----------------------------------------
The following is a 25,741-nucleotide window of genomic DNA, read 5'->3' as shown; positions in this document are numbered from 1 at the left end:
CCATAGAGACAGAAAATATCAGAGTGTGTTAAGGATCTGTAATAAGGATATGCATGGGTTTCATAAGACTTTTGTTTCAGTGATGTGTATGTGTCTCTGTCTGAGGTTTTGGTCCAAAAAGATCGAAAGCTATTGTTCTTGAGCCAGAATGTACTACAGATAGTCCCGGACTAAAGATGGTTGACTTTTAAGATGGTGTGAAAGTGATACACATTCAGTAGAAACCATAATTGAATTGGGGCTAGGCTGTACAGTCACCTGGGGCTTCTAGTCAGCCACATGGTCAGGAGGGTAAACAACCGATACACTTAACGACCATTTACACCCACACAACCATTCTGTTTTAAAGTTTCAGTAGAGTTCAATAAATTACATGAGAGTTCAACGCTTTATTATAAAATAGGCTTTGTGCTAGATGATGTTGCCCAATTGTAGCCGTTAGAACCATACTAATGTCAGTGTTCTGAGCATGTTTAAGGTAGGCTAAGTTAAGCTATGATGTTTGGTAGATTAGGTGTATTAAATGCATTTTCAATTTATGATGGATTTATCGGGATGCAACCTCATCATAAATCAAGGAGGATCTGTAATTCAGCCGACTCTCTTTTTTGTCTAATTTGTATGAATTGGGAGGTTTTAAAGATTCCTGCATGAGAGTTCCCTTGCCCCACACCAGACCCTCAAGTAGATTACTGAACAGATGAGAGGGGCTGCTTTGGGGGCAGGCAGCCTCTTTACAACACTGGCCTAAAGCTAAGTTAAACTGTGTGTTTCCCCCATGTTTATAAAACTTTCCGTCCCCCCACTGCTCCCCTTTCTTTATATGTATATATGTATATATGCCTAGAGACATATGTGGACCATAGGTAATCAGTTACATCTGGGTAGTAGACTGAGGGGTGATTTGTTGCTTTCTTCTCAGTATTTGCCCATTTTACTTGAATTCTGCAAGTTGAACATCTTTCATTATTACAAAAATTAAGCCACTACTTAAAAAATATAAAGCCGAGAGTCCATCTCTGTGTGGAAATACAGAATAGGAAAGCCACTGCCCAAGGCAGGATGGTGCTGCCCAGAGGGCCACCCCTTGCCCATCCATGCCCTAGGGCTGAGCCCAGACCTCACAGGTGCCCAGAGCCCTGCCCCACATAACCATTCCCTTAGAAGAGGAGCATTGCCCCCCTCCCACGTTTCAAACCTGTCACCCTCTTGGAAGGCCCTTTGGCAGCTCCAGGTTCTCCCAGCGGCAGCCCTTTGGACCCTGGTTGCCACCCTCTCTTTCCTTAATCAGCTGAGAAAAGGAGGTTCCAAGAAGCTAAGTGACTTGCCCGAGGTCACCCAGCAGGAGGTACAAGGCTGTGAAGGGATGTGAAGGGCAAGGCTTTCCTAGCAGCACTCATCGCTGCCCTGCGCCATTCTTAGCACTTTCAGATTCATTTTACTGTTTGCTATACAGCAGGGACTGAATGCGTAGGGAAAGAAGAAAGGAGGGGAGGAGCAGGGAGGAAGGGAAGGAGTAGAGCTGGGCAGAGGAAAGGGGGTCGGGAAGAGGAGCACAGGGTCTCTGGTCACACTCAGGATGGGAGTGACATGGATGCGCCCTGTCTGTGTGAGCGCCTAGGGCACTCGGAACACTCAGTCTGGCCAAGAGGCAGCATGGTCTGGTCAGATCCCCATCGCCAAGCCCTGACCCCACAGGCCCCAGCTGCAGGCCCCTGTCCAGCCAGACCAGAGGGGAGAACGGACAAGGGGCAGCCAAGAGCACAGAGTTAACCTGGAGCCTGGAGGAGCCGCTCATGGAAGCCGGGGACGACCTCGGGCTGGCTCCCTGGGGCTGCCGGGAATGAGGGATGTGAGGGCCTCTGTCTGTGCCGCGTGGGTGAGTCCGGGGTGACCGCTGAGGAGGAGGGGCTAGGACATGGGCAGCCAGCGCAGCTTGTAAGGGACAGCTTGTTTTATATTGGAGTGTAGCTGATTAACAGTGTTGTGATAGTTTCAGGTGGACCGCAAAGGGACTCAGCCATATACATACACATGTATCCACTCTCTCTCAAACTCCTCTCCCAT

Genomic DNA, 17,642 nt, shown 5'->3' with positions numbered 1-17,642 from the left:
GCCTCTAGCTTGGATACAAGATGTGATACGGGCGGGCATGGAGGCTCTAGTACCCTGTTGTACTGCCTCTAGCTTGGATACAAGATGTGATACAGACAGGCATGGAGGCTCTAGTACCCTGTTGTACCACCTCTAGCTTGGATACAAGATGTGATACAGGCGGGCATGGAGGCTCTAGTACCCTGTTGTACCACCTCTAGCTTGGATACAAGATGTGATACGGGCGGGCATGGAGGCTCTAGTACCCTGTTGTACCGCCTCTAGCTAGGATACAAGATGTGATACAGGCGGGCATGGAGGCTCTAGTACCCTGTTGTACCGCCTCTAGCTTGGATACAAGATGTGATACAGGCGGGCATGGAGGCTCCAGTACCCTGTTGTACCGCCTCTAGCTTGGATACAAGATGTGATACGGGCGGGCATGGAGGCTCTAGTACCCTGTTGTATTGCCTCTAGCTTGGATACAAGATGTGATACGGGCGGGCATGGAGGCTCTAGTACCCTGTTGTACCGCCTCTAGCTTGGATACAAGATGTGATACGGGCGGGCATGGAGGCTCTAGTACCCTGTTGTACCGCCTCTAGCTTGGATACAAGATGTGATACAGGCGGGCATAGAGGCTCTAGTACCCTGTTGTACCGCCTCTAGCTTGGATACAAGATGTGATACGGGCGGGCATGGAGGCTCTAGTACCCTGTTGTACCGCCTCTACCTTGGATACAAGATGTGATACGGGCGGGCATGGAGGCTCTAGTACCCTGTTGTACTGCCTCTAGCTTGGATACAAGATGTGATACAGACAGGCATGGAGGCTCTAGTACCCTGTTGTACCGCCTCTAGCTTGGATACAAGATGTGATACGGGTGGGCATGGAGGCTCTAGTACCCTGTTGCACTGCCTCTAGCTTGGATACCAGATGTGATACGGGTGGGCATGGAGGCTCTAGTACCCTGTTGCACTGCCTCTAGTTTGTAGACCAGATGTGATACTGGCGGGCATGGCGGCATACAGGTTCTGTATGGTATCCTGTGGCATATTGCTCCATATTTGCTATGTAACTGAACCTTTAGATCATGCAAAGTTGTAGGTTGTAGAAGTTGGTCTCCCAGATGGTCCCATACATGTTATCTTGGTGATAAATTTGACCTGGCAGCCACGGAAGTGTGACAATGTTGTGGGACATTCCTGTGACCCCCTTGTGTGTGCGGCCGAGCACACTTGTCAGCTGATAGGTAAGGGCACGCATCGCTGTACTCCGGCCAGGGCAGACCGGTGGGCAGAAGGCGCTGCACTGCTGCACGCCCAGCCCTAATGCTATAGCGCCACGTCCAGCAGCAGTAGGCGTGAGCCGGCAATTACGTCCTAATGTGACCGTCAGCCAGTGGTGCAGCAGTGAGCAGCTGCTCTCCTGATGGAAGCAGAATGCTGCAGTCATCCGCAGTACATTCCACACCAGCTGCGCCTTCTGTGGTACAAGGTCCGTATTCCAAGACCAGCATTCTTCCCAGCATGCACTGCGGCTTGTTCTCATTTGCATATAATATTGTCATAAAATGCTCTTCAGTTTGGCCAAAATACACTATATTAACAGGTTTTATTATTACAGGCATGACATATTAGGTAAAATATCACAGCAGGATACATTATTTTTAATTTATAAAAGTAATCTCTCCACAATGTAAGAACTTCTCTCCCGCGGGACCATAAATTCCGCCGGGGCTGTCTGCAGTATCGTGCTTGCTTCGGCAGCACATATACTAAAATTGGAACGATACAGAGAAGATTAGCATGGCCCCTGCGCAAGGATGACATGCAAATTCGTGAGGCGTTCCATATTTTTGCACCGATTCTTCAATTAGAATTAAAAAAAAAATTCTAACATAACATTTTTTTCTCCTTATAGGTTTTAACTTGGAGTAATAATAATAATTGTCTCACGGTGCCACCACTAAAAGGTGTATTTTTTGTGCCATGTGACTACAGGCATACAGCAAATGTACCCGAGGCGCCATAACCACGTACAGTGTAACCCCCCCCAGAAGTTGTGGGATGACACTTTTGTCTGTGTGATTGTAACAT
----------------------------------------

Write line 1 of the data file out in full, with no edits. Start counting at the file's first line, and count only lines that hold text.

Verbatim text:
The following is a 25,741-nucleotide window of genomic DNA, read 5'->3' as shown; positions in this document are numbered from 1 at the left end: